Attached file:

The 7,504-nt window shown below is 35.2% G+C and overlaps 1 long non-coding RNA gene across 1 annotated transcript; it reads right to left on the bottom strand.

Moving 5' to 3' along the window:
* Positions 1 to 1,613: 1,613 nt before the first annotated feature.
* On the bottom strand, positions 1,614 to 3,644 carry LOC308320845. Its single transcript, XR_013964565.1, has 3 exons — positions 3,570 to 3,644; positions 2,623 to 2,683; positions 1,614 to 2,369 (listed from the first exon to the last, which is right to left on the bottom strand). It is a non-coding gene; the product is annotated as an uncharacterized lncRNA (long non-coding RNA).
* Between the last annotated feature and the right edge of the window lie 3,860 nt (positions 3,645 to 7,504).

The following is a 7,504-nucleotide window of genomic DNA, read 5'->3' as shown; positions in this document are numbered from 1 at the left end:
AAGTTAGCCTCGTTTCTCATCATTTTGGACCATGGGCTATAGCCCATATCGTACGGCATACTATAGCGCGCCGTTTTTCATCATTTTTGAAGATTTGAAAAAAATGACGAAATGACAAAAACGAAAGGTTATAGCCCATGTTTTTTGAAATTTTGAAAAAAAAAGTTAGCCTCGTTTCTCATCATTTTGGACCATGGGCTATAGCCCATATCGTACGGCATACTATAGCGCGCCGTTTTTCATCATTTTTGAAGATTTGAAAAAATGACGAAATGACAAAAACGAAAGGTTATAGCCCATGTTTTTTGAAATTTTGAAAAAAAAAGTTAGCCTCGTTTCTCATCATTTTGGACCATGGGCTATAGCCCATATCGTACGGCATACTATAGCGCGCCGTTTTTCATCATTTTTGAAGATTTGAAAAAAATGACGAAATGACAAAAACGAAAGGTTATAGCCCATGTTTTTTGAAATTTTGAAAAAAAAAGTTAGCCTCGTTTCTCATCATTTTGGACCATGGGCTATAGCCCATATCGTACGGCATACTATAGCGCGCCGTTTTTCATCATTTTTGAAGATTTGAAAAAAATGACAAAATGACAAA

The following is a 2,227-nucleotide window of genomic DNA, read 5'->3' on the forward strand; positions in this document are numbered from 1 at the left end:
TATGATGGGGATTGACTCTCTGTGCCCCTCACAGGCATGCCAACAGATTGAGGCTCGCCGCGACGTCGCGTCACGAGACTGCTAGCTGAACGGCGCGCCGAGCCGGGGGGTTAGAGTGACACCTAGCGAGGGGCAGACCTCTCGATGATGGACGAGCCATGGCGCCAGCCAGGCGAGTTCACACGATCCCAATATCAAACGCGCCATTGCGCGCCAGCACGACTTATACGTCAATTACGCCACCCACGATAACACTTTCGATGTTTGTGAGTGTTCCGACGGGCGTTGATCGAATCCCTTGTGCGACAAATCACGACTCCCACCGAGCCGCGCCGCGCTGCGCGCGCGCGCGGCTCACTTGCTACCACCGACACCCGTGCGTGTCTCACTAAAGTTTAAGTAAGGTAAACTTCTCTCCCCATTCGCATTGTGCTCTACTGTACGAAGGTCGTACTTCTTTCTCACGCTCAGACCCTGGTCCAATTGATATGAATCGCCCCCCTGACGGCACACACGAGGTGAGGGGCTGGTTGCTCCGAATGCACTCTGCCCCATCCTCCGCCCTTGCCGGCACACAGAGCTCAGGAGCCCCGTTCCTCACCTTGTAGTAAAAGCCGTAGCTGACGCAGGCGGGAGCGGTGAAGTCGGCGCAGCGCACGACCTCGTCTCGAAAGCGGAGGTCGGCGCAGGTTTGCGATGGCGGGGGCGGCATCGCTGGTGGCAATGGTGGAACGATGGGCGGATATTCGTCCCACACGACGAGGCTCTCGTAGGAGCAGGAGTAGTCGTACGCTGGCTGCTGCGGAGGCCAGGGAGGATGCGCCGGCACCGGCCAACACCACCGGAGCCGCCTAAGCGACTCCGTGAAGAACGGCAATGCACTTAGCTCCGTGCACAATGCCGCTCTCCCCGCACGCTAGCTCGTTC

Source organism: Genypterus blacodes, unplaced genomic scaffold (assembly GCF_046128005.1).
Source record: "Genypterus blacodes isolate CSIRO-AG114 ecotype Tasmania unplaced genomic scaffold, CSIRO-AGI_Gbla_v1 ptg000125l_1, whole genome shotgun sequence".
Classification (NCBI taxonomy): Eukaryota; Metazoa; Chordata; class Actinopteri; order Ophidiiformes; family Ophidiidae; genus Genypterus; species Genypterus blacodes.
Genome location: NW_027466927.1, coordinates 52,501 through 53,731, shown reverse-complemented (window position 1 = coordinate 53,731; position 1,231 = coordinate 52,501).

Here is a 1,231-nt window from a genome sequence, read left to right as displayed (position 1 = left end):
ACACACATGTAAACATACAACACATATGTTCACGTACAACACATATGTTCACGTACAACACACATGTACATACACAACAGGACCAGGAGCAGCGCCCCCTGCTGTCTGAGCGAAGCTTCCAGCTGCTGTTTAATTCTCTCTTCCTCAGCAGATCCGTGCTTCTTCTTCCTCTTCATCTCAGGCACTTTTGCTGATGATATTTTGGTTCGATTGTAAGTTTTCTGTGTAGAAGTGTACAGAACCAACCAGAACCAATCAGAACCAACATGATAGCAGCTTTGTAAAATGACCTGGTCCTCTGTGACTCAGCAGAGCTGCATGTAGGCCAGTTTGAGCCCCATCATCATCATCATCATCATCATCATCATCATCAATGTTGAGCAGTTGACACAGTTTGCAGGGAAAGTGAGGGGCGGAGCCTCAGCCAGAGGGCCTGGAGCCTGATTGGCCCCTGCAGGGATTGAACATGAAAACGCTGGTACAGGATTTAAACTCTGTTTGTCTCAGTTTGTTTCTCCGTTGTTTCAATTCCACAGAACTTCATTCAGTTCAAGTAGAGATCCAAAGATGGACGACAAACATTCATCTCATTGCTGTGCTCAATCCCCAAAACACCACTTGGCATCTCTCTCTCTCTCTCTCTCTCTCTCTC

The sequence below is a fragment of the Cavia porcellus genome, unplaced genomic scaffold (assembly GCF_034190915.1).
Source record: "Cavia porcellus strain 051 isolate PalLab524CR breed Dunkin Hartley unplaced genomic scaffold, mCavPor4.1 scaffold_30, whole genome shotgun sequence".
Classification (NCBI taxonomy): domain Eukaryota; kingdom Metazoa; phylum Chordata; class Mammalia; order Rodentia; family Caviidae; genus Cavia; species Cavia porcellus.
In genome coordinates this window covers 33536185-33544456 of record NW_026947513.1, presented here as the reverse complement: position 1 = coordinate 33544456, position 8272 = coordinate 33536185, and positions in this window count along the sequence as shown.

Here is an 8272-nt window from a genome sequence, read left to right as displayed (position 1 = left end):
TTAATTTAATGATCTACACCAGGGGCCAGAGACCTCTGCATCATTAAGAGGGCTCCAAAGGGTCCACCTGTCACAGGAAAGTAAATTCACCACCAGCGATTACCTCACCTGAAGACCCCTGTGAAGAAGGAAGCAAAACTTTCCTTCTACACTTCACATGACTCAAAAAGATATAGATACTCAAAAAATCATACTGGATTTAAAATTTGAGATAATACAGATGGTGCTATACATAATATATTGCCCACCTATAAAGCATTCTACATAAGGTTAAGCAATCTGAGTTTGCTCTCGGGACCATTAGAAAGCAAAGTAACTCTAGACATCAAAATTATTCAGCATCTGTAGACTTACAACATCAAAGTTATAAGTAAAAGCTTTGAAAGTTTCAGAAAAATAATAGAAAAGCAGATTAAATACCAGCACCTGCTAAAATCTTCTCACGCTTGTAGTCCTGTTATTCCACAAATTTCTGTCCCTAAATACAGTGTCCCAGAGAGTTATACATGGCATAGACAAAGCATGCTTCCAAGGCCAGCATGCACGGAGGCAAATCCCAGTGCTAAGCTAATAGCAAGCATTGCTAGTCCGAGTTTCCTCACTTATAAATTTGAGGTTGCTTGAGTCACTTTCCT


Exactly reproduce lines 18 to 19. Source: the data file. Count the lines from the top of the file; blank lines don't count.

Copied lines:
Classification (NCBI taxonomy): domain Eukaryota; kingdom Metazoa; phylum Chordata; class Mammalia; order Rodentia; family Caviidae; genus Cavia; species Cavia porcellus.
In genome coordinates this window covers 33536185-33544456 of record NW_026947513.1, presented here as the reverse complement: position 1 = coordinate 33544456, position 8272 = coordinate 33536185, and positions in this window count along the sequence as shown.